The artist viewing work by Keith Haring at the Brooklyn Museum
Welcome back to BSDA! Last fall you exhibited six portraits of unknown Civil War soldiers. This year your subjects are women. What's the story behind these 8 women?
The cornerstone of the series is a portrait of my wife Janet (below, right). It's based on a photograph I took a few weeks before we got married. The historical portraits were dominated by males and removed from my everyday life, this is an attempt to diversify and personalize the work. All eight are friends here in Charleston - some artists, some businesswomen, and some both.
My historical portraits dealt with anonymity and appropriation - I wanted to retain the mystery and stoicism of the old photographs but develop the compositions from the ground up.
How has your art practice evolved over the past year?
Having a studio at Redux Contemporary Art Center has been a big shift - when I get in the studio, there is minimal distraction and I focus completely on painting. At home, I could walk in the kitchen to get a snack and wind up playing with the dogs or watching TV. At Redux, it's just me, some music, and the work. It's also nice having other artists right around the corner, there’s a nice creative energy.
Photo by Jennifer Ervin Photography
In your previous show there was a lot of brown and blue-greens. In this show we see a lot of warmer colors. What compels you to use a certain palette? Is the choice specific to each work?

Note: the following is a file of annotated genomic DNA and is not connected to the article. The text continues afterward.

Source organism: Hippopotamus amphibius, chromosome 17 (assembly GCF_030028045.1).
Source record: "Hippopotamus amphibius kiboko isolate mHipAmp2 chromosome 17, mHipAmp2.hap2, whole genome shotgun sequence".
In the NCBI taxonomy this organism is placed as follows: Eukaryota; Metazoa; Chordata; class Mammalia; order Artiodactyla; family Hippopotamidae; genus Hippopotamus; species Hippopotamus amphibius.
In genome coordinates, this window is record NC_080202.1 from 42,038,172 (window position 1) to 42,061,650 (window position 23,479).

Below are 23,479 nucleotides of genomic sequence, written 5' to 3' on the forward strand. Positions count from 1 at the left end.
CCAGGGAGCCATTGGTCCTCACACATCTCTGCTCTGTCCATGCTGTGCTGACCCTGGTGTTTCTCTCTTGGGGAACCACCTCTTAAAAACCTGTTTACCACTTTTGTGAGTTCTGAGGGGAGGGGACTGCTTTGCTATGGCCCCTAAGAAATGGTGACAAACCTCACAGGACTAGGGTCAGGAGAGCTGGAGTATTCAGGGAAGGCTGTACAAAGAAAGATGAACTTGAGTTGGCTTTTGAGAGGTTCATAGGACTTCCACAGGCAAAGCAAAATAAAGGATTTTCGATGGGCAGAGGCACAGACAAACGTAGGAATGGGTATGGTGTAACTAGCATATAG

It might be seasonal - the temperature is just now dropping below 80 in Charleston. Also, I tend to go through phases - right now, I have these tacky fluorescent airbrush paints that I use for the underpaintings. The early stages look psychedelic and garish.
Teil (in progress)
I think women are probably more difficult portrait subjects than men because we can be very self-conscious about how we are portrayed. Did you try to anticipate your subjects' reactions to the work while you were painting them?
Consciously, I didn't think of it much but it's undeniable that these paintings are more delicate and nuanced than the male subjects. Men tend to have harsher features, which makes my job easier. Lulie and Hannah are ALWAYS smiling, so I was concerned there would be zero resemblance. It helps that several folks are artists - for instance, Karen is well-versed in using friends as portrait subjects - so she completely understands the dynamics at play.
Tell us about this recent painting (below). Is this the first piece you've created on this scale?
It's based on a photograph of my grandfather with his high school friends in this idyllic moment, just before World War II. Had the war never happened, I wouldn't exist because he would have married someone other than my grandmother (and vice versa). I've done other paintings at this scale but the group portrait was definitely a departure.
Who do you think you'll paint next?
Working on a portrait of Xin Lu, another Redux artist. These modern portraits are truer to my artistic voice - it feels like I am moving closer to an authentic personal narrative.